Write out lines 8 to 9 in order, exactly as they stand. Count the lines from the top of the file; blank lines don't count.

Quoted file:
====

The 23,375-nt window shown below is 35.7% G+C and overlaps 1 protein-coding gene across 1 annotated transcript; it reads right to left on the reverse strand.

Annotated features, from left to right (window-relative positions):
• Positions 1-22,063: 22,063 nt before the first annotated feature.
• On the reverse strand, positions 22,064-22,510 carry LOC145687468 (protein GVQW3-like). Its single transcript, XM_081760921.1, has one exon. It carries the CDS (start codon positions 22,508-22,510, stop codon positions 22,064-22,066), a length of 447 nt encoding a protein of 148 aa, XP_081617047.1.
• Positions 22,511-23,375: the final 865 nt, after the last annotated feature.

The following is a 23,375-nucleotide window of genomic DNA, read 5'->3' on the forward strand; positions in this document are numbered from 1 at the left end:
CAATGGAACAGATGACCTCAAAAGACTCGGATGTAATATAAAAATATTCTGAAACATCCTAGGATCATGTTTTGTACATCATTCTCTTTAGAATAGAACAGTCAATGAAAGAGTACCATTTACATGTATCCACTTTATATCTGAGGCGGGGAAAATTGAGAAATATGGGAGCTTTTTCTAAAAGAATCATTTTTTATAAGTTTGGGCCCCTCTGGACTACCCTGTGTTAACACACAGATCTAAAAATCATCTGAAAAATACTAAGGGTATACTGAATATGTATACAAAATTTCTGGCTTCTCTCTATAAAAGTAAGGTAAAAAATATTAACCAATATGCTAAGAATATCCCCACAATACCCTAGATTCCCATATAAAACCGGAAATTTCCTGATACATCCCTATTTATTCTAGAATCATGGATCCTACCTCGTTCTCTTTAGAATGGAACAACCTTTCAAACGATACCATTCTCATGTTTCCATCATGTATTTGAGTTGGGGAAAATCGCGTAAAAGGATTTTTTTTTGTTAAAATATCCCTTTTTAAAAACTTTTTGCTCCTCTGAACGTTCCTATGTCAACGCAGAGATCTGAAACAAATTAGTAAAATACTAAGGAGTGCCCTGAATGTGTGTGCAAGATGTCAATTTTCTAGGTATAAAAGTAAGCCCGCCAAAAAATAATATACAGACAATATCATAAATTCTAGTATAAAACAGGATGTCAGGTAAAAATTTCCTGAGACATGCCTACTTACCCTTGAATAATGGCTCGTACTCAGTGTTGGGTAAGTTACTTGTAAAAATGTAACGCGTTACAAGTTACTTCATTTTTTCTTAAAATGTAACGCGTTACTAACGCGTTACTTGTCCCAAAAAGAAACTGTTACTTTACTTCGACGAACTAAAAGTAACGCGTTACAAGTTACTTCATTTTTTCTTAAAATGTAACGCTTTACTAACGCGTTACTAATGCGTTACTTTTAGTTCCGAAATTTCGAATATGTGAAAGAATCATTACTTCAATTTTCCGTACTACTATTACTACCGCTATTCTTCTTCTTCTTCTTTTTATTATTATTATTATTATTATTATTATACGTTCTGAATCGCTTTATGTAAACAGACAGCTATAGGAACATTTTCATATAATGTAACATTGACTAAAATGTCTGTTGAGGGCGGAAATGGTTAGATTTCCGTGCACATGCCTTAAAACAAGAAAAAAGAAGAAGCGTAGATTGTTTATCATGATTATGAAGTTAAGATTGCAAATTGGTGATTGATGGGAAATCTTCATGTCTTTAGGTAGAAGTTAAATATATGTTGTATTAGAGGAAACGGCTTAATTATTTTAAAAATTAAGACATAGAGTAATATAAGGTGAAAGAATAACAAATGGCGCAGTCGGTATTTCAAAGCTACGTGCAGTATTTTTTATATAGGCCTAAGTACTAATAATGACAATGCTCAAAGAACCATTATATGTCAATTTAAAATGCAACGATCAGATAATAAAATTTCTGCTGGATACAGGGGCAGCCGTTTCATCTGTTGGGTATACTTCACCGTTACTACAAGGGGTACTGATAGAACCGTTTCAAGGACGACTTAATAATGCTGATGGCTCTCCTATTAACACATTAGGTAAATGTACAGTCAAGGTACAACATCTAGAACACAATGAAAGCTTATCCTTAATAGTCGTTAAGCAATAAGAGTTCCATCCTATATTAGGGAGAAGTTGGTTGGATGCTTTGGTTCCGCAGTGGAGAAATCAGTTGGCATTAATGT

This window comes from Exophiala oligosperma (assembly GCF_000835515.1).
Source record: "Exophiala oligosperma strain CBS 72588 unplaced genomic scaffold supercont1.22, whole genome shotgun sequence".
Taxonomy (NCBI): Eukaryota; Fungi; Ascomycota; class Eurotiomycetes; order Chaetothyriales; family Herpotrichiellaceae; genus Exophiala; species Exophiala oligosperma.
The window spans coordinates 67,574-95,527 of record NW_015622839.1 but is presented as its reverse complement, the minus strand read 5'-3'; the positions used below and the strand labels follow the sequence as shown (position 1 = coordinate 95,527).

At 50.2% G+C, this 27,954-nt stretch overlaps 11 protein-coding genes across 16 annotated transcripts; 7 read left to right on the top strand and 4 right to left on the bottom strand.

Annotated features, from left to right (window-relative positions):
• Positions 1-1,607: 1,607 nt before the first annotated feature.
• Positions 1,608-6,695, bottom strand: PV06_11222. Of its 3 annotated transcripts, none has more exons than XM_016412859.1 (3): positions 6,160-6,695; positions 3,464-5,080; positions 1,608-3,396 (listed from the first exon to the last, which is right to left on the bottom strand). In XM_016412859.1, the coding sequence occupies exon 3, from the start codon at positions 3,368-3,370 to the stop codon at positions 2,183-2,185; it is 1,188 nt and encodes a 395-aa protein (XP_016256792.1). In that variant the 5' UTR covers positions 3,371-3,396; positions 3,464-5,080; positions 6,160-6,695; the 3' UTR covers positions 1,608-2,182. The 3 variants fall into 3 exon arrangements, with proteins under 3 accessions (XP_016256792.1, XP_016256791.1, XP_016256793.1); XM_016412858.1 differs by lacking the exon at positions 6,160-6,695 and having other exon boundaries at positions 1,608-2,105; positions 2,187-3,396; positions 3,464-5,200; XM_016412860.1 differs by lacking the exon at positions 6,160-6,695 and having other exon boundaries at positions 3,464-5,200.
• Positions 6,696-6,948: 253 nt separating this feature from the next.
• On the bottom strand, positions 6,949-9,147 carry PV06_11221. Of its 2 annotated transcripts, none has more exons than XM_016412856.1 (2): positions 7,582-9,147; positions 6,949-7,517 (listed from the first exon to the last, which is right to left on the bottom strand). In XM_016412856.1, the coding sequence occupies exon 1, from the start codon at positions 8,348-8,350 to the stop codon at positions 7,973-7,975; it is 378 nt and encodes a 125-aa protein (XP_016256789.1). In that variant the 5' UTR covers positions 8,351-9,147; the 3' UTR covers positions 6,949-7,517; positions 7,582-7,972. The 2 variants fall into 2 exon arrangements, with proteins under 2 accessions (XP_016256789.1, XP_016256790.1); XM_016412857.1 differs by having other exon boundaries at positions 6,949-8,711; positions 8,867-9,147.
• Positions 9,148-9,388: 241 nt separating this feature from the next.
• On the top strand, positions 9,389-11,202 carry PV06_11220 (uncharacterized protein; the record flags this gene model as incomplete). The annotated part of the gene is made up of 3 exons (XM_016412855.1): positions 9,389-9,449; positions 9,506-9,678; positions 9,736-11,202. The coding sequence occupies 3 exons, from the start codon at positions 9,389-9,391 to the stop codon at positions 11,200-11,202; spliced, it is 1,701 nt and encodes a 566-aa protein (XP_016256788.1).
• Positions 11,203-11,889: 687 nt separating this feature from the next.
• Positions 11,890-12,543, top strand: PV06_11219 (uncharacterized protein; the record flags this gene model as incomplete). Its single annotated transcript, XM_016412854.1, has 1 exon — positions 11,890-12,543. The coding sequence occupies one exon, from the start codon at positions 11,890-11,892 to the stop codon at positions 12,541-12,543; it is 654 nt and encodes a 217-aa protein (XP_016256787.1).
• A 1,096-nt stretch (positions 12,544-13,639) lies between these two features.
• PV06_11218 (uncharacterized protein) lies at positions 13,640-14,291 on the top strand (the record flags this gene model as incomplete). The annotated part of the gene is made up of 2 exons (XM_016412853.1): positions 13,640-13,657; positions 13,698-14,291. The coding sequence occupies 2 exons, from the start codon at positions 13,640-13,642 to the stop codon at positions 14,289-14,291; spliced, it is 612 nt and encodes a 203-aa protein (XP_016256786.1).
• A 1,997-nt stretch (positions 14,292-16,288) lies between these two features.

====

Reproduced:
This window comes from Exophiala oligosperma (assembly GCF_000835515.1).
Source record: "Exophiala oligosperma strain CBS 72588 unplaced genomic scaffold supercont1.22, whole genome shotgun sequence".